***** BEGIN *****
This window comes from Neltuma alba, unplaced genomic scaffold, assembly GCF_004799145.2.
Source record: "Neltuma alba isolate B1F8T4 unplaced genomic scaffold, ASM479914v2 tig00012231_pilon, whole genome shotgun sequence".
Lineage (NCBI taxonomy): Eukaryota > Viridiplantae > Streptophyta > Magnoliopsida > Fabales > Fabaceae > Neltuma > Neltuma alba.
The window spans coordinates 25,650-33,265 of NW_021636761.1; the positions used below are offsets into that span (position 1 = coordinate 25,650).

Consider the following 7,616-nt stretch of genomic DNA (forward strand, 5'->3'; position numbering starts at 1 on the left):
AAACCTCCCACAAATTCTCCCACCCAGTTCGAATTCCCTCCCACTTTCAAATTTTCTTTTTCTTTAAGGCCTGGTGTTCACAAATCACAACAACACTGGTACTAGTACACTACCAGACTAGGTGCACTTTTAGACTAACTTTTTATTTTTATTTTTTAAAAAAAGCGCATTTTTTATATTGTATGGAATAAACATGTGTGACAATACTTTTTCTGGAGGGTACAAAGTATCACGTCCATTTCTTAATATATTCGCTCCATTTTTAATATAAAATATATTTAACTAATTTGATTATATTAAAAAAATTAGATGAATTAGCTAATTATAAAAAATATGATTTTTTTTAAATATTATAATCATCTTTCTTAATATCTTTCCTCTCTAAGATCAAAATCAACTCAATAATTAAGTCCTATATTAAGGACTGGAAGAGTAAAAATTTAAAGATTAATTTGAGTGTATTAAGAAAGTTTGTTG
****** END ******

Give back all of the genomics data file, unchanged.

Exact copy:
This window comes from Neltuma alba, unplaced genomic scaffold, assembly GCF_004799145.2.
Source record: "Neltuma alba isolate B1F8T4 unplaced genomic scaffold, ASM479914v2 tig00012231_pilon, whole genome shotgun sequence".
Lineage (NCBI taxonomy): Eukaryota > Viridiplantae > Streptophyta > Magnoliopsida > Fabales > Fabaceae > Neltuma > Neltuma alba.
The window spans coordinates 25,650-33,265 of NW_021636761.1; the positions used below are offsets into that span (position 1 = coordinate 25,650).

Consider the following 7,616-nt stretch of genomic DNA (forward strand, 5'->3'; position numbering starts at 1 on the left):
AAACCTCCCACAAATTCTCCCACCCAGTTCGAATTCCCTCCCACTTTCAAATTTTCTTTTTCTTTAAGGCCTGGTGTTCACAAATCACAACAACACTGGTACTAGTACACTACCAGACTAGGTGCACTTTTAGACTAACTTTTTATTTTTATTTTTTAAAAAAAGCGCATTTTTTATATTGTATGGAATAAACATGTGTGACAATACTTTTTCTGGAGGGTACAAAGTATCACGTCCATTTCTTAATATATTCGCTCCATTTTTAATATAAAATATATTTAACTAATTTGATTATATTAAAAAAATTAGATGAATTAGCTAATTATAAAAAATATGATTTTTTTTAAATATTATAATCATCTTTCTTAATATCTTTCCTCTCTAAGATCAAAATCAACTCAATAATTAAGTCCTATATTAAGGACTGGAAGAGTAAAAATTTAAAGATTAATTTGAGTGTATTAAGAAAGTTTGTTG